Interview

Disasteradio

Disasteradio

Friday, 8th October 2010 11:10AM

We catch up with Luke Rowell, the man behind Wellington's Disasteradio on the eve of releasing his new album Charisma.

Firstly, tell me why you are so damn obsessed with technology, and what technology particularly are you so obsessed with?

I think I finally have an answer for the beginning of all of this - as a 3rd child my parents let me watch as much television as I’d liked. My mum let me basically fall asleep in front of the TV and would carry me to bed after that. So years of Quantum Leap, Streethawk, Unsolved Mysteries, Beyond 2000, MacGuyver and the like definitely sowed the seeds for an obsession with imaginative popular culture.

In creative terms I think this manifested itself in this kind of escapism I had in my teens through my PC. My real bug has always been for software - that we have a creative / imaginative escape through this interface. I began writing with freeware music software and I find democratic & participatory aspects of software really exciting. There are so many technological and societal blocks to music-making, and computers are a really enabling force against that. There are thousands of kids around the world writing weird symphonies in Garageband as we speak.

I remember the first time we talked was for the ‘Chaos Rests’ issue of Fluro Magazine. I am once again obsessed with how taking technically, pre-determined technology and creating something entirely unique can progress the realms of our understanding. What do you think about the idea of creating unique content from very specific, technological objects?

Speaking on the enabling aspects of technology in the previous question, I think I might have extrapolated a lot of the toy keyboard / old computer philosophy into a much more honest form. As I began to concentrate intensely on songwriting and musical aspects (ahead of sonics) I found a really interesting approach with things like factory presets and sample banks - If you can pick up a dinky late 80s digital casio and use the sounds as “found sound” then it follows you can do the same thing with the presets that someone has made for a plugin. It was funny to reach a point of becoming so familiar with programming sounds where you just don’t care any more.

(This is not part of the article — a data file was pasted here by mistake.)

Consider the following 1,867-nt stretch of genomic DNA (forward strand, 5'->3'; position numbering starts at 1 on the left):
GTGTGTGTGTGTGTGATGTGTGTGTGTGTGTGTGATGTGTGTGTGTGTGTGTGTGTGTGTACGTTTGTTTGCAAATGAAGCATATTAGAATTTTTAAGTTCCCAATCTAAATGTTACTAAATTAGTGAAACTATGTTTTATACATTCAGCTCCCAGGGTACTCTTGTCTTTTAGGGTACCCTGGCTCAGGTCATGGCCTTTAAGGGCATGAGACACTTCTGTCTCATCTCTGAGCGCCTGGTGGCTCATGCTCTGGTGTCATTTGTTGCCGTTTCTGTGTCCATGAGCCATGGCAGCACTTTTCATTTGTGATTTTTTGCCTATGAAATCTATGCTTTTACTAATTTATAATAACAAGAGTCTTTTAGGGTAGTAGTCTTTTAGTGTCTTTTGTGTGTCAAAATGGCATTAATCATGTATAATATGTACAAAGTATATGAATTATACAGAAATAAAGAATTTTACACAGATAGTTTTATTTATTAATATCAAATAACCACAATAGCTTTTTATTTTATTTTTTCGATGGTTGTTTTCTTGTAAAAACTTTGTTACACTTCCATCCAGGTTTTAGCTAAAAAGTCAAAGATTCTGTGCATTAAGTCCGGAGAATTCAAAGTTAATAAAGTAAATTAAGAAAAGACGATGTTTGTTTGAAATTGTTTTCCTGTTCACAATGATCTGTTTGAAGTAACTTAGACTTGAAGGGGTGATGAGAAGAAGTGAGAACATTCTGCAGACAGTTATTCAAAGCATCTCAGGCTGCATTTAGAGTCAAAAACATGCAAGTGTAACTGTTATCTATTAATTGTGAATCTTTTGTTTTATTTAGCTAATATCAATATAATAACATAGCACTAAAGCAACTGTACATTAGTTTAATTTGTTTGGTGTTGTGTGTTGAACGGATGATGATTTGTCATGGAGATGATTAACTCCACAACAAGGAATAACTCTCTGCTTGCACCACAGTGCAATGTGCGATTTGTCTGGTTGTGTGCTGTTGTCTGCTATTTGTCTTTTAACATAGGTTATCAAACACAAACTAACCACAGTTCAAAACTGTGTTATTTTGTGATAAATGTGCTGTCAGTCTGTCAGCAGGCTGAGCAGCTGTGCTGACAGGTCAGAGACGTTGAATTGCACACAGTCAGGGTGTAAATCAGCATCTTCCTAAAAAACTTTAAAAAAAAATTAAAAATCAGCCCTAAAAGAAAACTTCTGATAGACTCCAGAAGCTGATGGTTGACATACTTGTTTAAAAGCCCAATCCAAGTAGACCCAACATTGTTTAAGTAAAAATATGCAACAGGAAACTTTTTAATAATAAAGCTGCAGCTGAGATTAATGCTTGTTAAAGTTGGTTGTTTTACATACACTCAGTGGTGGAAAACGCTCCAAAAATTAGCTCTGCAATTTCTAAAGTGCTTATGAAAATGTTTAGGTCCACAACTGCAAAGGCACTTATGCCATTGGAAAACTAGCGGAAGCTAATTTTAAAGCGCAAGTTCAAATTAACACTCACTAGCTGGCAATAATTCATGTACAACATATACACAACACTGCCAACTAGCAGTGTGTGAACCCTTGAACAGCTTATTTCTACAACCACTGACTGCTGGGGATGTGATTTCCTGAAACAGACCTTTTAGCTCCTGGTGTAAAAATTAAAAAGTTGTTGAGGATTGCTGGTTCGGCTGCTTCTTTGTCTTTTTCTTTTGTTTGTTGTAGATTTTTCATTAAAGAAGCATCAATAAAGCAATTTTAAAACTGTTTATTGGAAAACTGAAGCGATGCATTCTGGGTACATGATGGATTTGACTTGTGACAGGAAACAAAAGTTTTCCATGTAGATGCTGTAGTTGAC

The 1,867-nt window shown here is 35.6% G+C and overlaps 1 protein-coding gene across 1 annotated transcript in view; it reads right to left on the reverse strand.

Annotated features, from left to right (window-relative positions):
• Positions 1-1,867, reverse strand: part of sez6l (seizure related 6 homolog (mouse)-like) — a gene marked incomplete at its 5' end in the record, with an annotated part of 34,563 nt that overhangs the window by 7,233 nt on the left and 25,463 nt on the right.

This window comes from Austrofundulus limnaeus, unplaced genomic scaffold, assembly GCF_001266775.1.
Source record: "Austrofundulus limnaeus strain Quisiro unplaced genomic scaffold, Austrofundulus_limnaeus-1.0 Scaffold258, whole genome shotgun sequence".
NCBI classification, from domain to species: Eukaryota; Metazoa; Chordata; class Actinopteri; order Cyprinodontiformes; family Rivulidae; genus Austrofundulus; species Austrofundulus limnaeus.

Contextually one thing about synthpop that I think we might miss as music writers is that sure, it’s inextricably linked with the sounds and imagery of the mid 1980s but I’ve tried to explore what those songs addressed in the first place - specifically a kind of playful futurism.

I’m sure we’re in an age of equal or greater technological and social flux which is why I think the messages explored in the genre are worth kinda restating. At least those thoughts were in the back of my head when writing “Drop The Bomb” - I mean even though the cold war is over it’s important for a synthpop act to have a bomb song (a la OMD’s “Enola Gay”, Nena’s “99 Luftballons” etc).

Tell me about your latest offering Charisma.

Influence-wise since Visions I’ve been getting waay more into really dancable stuff, especially Patrick Cowley’s stuff, and all kinds of italo-disco and freestyle so there is a big focus on kickdrums and big snares with dance beats. Slotting the awesomeness of synth disco stuff into what I’ve been doing this year has been really refreshing and it hopefully adds a different kind of fun into the cauldron.

Mix-wise I explored digital mixing philosophies as they are in the machine - perhaps the legacy practices from working with audio in the analog domain need a bit of re-thinking. That is to say analog overdrive and use of vintage tech, that began as a corruption of established practices in audio, is somehow now a coveted, mystical thing - But applying the same thing to digital clipping and using tons of maximiser plugins, excitation, autotune and chopping/compositing is frowned upon.

What I mean is I’ve found value in exploring a detournement of digital processes, making stuff sound super loud and hyperelectronic and computery in a fun way.

What can we expect? How is it new D-rad, how is it old D-rad?

When I was starting to get together ideas for the album it seemed like the songs all followed a number of strains I have been working with since I began releasing CD-rs. There’s some “weird” songs in there but hopefully they’re weirder, and some dancey synthpoppy tunes and hopefully they’re dancier and poppier. I concentrated on seeing what each song’s job was to me and exemplifying that.

The new stuff is I’ve been exploring a lot more musical stuff in there (Tetrachords and counterpoint oh my!) - The arrangements and mixes get much more symphonic and richer than anything on Visions. Also I found a cool way to make saw waves from synthesizers sound like guitars so there’s some fun punky / new-wave tunes in there too.

Tell me about the production and the technical aspects of getting Charisma off the ground. Who did you collaborate with to make it happen?

I wrote the bulk of the songs in the last three months, and while it was winter I tried to go to summer in my head when I was writing.. haha though some songs and melodies date back to at least 2006 - I have at least 400 more sessions still on the go at the moment, ARGH!

I wrote and mastered the whole thing myself - except for the lyrics of “No Pulse” which were co-written with my lovely wife Christina (and a bottle of cheap champagne) in one night.

The mix stage on a lot of tunes was done with tons of advice from Whanganui wunderkind Leno Lovecraft (whose presence in Wellington makes me so glad) - as well as my rad gmail support group of blink from A Low Hum, as well as Golden Axe & Frase / Secrets.

My uberflatmates and music lovers Simon Ward (www.siward.tv) and Don Brooker (donbrooker.blogspot.com) only heard it through the wall until the last week, I had to play cat-and-mouse with them so they didn’t get sick of it and could give me some honest fresh insight into the mixes / music at the final stage, which was so so valuable.